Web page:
ESPECIALLY YOURS: “WHY THAT’S ME.”

Fernando Álvarez de Toledo y Pimentel, 3rd Duke of Alba (29 October – 11 December He was titled the 3rd Duke of Alba de Tormes, 4th Marquess of Coria, 3rd Count In spite of these military successes, the Dutch revolt was not broken and Alba .. Jonathan Israel, The Dutch Republic: its Rise, Greatness, and Fall.

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He also distinguished himself on the battlefield. Unfortunately, his bravado soon got the best of him. Vidocq's military career came to an abrupt end when he was involved in a conflict with a superior officer. The officer refused to square off in a duel against Vidocq to settle their spat.

Criminology legacy

Vidocq subsequently struck the officer, an offense which carried a heavy consequence: hanging. To escape punishment, the year-old deserted from the army to return home. By this time, , the French Revolution had begun. It was a period of radical social and political upheaval marked by the collapse of the French monarchy that had ruled the country for centuries. During this time, traditional notions of hierarchy regarding the monarchy, aristocracy, and the Catholic church were overthrown. Both male and female aristocrats were routinely hauled off to jails to await their fates at the guillotine without the benefit of trial.

Vidocq witnessed soldiers dragging off several such women prisoners to meet their deaths.

Vidocq, Eugène-François

Bothered by the soldiers' aggressive handling of the doomed women, the young troublemaker slayed the soldiers, allowing the women to escape. Vidocq soon found himself in the town jail awaiting the same fate as the women he had freed. His father, however, used personal connections to come to his son's rescue. Soon Vidocq found himself conned into marriage by a lover's fictitious pregnancy.

When he later caught her being unfaithful, the teenager skipped town. Over the next several years, Vidocq was in and out of jail, arrested for brawls, various petty crimes, and forging the parole papers for a fellow prisoner. Thanks to his talent for disguising himself, he frequently escaped and blended back into society—that is, until trouble found him again. When Vidocq learned that a guard was being falsely blamed for letting him go, the young man surrendered himself to save the jail keeper from punishment.

For his honesty, Vidocq received a sentence of eight years of hard prison time, first in prison and then in the naval galleys. However, only eight days after being transferred from the prison to the despicable conditions of the galleys—a brutal inferno of slave prison labor—Vidocq simply walked out. Having obtained a sailor's suit by bribing a guard, he walked directly past the warden, strolling confidently through the prison gates to freedom.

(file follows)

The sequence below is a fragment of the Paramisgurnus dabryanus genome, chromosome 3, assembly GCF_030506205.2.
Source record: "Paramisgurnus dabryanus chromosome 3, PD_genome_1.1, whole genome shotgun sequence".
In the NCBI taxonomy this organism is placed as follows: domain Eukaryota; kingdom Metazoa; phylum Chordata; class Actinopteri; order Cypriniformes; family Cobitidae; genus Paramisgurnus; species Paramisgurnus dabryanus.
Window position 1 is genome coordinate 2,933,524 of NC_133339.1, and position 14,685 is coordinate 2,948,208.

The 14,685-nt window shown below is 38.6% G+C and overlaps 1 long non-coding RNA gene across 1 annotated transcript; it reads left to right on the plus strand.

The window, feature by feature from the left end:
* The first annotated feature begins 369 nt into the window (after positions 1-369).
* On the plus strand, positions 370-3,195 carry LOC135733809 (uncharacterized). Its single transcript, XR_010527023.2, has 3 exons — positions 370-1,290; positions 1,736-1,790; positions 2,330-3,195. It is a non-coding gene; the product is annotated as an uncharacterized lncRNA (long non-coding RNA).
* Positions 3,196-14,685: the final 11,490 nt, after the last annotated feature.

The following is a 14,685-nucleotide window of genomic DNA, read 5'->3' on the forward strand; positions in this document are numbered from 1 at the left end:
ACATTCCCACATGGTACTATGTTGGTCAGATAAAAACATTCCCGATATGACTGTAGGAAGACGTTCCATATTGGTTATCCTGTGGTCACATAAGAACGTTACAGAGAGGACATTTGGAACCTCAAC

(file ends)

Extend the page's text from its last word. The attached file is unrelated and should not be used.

Vidocq's freedom would not last long. In , a wanted fugitive, he stepped off a privateering vessel and into the custody of French authorities. Vidocq was sent to Toulon Prison, a wretched place reserved for the most hardened of criminals. Confined to his cell, beaten regularly, and surrounded by disease and squalor, Vidocq could only bide his time as he strategized his escape. Escape, would be difficult, however, because the warden was well aware of Vidocq's use of disguises. He was therefore watched carefully. Vidocq tried another approach.

Walking through Walls

He befriended a fellow inmate, a wealthy master thief, who bartered with guards for better conditions. The friend obtained the key to Vidocq's shackles, and again he was a free man. Unlocking his own irons, Vidocq fled out of the prison window. Unfortunately, Vidocq became a victim of his own success. His notoriety had increased so much that living as a fugitive was becoming increasingly difficult.

Frequently on the move, he spent time as a butler, privateer, and businessman. When he returned to jail, Vidocq again made a mockery of those who sought to detain him. He escaped once more. The year old fugitive from justice proposed that in exchange for amnesty he had not served all of his eight-year prison sentence , he would become a police informant.

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After being permitted to feign an escape, Vidocq became an undercover police agent who mingled with the Paris underworld. According to his memoirs, Vidocq saw his job description as follows: " To prevent crimes, discover malefactors, and to give them up for justice. Vidocq soon suggested the creation of a new undercover detective unit that surreptitiously monitored all former convicts and known criminals as they moved into the city and made their homes there. The small unit assisted with arrests and crime prevention as well. Importantly, this plainclothes detective unit had free reign over the entire city.